Monday, September 10, 2012

Knit a Triangle Shawl (Bottom Up)

One of my first knitting projects was a triangle shawl.  I've always loved shawls, and couldn't believe how easy it was to knit one.

There are many ways to knit a triangle shawl.  This time, we are going to cover going from the bottom up using yarn overs to make the increases.  I also show doing a KFB (knit front and back) increase if you want a less obvious increase.

This is just the bare bones of triangle shawls.  I am sure you have seen many beautiful shawls that are lacy, some that are cabled, and many others.

The shawls pictured here were knit years ago.  I am not certain what yarn was used.  I think the one on the right is Caron Simply Soft, but it could very well be something else.

Below are a few examples of how to do a simple triangle shawl.  Nothing fancy here.  A shawl is a great beginner project if you want something larger than a scarf, but still want to keep it simple.  You don't have to worry about gauge either.

These shawls are also a great project for seasoned knitters, because you can sit and watch TV and just mindlessly knit.

You can use any yarn and needles you like - the needles should be circulars though, to accomodate all of the stitches as the shawl grows.  I'd say you want a 32 inch minimum.  Of course if you are using a thin, lace weight yarn you could probably get away with a 24 inch circular; if you are using a thicker, bulkier yarn you may need to use a longer needle.  

A good place to start is go to the craft store or your LYS, find a yarn you like, and just swatch using the needle size recommended on the ball band.  If you find that you want a looser fabric, try a larger needle; if you want a denser fabric, go down a needle size.  There is no wrong way to do this, so don't be worried that you may be using the wrong needle for your yarn.  If you are pleased with your swatch, then you are using the right yarn and needles.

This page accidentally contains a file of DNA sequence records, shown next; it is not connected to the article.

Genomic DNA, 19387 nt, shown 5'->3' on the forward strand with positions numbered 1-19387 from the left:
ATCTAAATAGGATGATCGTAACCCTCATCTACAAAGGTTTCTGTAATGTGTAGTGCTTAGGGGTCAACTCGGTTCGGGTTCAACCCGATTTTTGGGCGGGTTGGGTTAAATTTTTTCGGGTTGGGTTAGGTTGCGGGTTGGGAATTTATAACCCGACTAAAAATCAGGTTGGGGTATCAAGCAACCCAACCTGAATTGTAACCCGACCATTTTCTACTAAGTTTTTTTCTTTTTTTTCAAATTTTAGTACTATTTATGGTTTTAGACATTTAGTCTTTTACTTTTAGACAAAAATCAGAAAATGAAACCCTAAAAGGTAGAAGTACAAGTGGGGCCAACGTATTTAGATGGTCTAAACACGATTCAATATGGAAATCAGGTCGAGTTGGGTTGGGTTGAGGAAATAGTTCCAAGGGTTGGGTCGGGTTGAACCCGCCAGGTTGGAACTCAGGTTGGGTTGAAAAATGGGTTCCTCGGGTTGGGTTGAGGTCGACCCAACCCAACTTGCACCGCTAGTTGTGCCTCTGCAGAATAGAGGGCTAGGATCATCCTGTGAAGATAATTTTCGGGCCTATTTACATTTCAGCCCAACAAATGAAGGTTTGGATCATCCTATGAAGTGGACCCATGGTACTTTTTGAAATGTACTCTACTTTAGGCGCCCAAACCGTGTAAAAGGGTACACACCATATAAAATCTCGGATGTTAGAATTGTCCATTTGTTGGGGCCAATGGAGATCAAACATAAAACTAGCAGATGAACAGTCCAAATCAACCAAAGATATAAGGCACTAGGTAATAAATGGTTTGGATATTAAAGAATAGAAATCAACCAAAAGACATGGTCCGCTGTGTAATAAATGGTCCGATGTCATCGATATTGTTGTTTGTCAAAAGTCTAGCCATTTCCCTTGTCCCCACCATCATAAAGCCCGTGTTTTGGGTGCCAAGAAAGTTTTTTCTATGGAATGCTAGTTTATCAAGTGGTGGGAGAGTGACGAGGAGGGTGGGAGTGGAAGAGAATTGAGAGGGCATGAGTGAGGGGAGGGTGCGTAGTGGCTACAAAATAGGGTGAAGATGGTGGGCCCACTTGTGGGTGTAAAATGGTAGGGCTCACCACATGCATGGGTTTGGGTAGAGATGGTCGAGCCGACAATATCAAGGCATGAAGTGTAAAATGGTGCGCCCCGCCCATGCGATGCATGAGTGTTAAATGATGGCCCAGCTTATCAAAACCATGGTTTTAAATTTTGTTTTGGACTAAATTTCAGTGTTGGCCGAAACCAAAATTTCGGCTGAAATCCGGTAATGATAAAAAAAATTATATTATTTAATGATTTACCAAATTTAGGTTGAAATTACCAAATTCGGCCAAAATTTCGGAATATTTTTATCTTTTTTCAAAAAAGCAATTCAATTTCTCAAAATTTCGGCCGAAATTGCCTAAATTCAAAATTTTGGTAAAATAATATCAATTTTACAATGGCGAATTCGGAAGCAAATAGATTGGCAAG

My shawls pictured above are just garter stitch, as are the samples in the video.  You can do garter stitch if you like, or stockinette - maybe even alternate a few rows of garter with a few rows of stockinette.

Below are only a few ways you can do a bottom up triangle shawl.  If you don't like any of these looks, play around and see what you can come up with.  I used a US size 10.5 Knitter's Pride Cubics needle in my samples, and the first three were done in Mulberry Merino yarn, and the last in Paton's Classic Wool.

The first sample is a mini shawl from cast on to bind off.  Yours of course will be much bigger.
Cast on 3 stitches
Knit across, turn
K1, YO, knit to end

Repeat the K1, YO, knit to end until the shawl is as big as you want it to be.  Bind off, weave in loose ends and block if you like.


The second sample is done by making the yarn over at the beginning of each row.  This makes a very decorative edge along your shawl.
Cast on 3
Knit across, turn
YO, knit to end
Repeat from YO, knit to end until shawl is desired size



Our third sample also uses a yarn over increase, and will create a wider border than either of the two above.  This also gives a less pointy tip to the shawl.
Cast on 5
Knit across, turn
Knit 3, YO, knit to end
Repeat from Knit 3, YO, knit to end until shawl is desired size



Maybe you don't like the look of yarn overs.  You can do any increase you like and are comfortable with.  In my sample below, I used the KFB increase - knit front and back of the stitch.

Cast on 3
Knit across, turn
K1, KFB, knit to end
Repeat from K1, KFB, knit to end until shawl is desired size


Here is a video showing how I did all of the samples.  I hope this helps those of you thinking about making a triangle shawl, but aren't quite sure where to start.



3 comments: